« Reply #2166 on: September 05, 2019, 02:00:42 pm »
I just saw a similarly odd NYT honorifics situation lately. Can't remember what it was. Of course, there's the legendary (perhaps apocryphal) time they referred to the singer Meatloaf as Mr. Loaf.  :laugh:

 :laugh:

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Wonder what they do for people like Cher, Bono, Madonna and Prince? "Ms. Cher" would sound odd.

Indeed. Does the Times even use "Ms."?
"It is required of every man that the spirit within him should walk abroad among his fellow-men, and travel far and wide."--Charles Dickens.

Offline Front-Ranger

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Re: In the New Yorker...
« Reply #2167 on: September 05, 2019, 03:41:38 pm »
Wikipedia says that "he New York Times embraces the use of all three: Mrs., Miss, and Ms.,[23] and will follow the individual’s preferences."

I caught up on some reading while my computer was down. The review of "Cold Case Hammarskjöld" by Anthony Lane in the August 19th issue was good. It's important to know about historical figures like him when we despair about the elevation of thugs and criminals to the highest levels. "Surround Sound" about Erich Wolfgang Korngold, was also very good. Vinson Cunningham was not very impressed with "Sea Wall/A Life" but he blamed it mostly on Nick Payne rather than on Tom Sturridge or our Jake.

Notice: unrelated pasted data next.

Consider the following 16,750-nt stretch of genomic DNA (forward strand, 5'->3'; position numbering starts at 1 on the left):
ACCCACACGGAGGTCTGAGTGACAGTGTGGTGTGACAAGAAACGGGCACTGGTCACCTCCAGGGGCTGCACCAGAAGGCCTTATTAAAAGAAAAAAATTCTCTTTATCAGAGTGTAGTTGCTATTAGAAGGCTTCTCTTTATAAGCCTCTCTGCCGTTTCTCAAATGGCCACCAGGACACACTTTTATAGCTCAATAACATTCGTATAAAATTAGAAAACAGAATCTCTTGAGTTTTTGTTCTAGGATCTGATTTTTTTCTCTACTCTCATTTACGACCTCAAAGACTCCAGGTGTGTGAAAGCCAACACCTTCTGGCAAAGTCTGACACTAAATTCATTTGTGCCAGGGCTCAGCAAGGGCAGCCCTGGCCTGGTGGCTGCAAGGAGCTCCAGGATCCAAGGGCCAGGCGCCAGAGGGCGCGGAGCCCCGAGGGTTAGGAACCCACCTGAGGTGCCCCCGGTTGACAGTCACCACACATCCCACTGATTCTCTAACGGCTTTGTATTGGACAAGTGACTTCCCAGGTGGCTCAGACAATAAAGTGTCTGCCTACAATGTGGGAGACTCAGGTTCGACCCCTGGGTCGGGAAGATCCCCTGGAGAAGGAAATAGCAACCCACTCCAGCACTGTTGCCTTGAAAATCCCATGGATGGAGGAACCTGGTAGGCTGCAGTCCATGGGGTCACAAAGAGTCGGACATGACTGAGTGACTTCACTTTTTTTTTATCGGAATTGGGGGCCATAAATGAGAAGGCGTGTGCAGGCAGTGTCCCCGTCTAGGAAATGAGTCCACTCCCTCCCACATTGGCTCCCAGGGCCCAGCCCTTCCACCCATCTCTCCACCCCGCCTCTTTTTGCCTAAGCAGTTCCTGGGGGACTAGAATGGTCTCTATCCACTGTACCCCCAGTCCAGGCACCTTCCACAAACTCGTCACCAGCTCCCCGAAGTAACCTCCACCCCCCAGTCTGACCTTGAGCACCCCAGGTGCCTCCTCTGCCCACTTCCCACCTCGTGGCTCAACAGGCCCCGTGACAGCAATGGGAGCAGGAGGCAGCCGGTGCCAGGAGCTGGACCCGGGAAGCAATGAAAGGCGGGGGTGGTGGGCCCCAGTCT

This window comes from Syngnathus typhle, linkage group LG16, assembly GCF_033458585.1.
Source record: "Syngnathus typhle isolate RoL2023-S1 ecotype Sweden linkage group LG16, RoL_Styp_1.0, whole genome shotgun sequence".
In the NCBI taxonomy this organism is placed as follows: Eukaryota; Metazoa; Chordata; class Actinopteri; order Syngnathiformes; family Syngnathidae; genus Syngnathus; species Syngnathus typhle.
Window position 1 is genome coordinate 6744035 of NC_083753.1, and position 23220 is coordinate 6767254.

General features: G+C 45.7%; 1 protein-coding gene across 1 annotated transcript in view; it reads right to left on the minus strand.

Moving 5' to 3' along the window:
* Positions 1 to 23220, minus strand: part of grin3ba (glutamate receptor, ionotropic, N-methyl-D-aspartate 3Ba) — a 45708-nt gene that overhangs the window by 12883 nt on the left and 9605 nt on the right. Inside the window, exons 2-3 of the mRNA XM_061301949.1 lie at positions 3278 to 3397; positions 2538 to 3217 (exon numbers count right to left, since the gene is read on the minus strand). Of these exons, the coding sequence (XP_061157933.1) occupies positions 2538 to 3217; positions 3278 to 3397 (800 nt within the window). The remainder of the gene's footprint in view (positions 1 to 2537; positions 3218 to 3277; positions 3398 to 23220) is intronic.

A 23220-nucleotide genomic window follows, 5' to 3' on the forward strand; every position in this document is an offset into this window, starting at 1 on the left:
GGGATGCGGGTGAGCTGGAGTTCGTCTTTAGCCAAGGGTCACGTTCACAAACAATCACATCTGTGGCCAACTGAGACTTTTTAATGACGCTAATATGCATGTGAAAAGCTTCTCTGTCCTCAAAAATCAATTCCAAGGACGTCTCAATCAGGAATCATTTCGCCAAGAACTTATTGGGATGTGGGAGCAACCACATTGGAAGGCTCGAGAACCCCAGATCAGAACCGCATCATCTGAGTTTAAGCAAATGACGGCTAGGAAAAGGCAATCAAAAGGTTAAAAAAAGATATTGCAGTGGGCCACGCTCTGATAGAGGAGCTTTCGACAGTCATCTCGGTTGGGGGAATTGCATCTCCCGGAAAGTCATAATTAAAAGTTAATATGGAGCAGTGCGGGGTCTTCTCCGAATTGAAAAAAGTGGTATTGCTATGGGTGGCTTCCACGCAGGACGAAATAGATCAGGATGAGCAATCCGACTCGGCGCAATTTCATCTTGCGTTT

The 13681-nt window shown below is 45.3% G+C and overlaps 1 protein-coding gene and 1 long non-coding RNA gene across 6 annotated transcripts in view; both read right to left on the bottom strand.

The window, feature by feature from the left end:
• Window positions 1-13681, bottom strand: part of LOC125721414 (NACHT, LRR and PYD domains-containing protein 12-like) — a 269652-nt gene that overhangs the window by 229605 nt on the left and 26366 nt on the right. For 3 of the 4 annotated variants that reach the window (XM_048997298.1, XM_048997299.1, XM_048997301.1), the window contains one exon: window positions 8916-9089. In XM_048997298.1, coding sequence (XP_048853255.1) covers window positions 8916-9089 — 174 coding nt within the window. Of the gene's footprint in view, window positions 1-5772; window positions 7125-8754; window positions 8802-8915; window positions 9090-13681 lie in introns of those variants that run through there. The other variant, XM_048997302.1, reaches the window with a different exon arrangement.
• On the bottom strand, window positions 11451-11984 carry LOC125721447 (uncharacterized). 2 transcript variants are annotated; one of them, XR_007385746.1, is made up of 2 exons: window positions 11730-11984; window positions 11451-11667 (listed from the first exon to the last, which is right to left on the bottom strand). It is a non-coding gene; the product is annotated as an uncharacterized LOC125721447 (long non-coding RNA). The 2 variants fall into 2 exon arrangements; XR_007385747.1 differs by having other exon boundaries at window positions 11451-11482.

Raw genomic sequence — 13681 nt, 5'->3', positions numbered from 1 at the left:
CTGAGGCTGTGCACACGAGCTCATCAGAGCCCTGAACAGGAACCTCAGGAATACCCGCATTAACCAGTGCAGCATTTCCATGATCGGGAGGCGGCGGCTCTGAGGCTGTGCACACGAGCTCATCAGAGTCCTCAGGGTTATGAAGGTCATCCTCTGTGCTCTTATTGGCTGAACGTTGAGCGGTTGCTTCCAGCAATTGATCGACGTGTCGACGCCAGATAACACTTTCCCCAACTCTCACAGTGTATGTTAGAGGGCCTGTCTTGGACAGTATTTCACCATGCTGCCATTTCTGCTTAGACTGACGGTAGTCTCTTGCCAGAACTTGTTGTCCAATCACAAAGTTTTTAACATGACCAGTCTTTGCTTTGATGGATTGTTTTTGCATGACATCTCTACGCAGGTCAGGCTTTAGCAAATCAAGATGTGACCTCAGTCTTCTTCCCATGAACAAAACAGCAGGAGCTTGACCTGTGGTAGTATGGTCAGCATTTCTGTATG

In the August 26 issue, I'd be interested in what you, Katherine, thought of "The Looking Glass" about Margaret Mead, the Boas school of anthropologists, and the supposed end of the nature-nurture debate. The article doesn't really answer the question, IMO, although maybe the book it is critiquing might. I like reading book reviews in TNY because then I don't feel that I have to read the book. Lazy me. "Skin Deep" about Renoir is also good. What's with these revivals and retrospectives of the Impressionists? They are happening almost as fast as Disney remakes!

Too much to do. . .I don't have time to get old!

Offline Jeff Wrangler

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Re: In the New Yorker...
« Reply #2168 on: September 05, 2019, 06:32:11 pm »
In the August 26 issue, I'd be interested in what you, Katherine, thought of "The Looking Glass" about Margaret Mead, the Boas school of anthropologists, and the supposed end of the nature-nurture debate.

So you don't care what I thought of it?  ;D  Actually, I enjoyed it. I'd heard before about Mead's work having been discredited. I keep forgetting I would like to learn more about Ella Deloria, because her family is, or was, distinguished. A Vine Deloria, Jr., presumably a relative, wrote a book called Custer Died for Your Sins, or something like that.


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I like reading book reviews in TNY because then I don't feel that I have to read the book.

Me, too, same here. I also like the movie reviews, theater reviews, and dance reviews for much the same reason.
"It is required of every man that the spirit within him should walk abroad among his fellow-men, and travel far and wide."--Charles Dickens.

Offline Front-Ranger

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Re: In the New Yorker...
« Reply #2169 on: September 05, 2019, 11:40:11 pm »
Of course I care, otherwise I would have sent a private message. Sorry for compressing the info too much.
Too much to do. . .I don't have time to get old!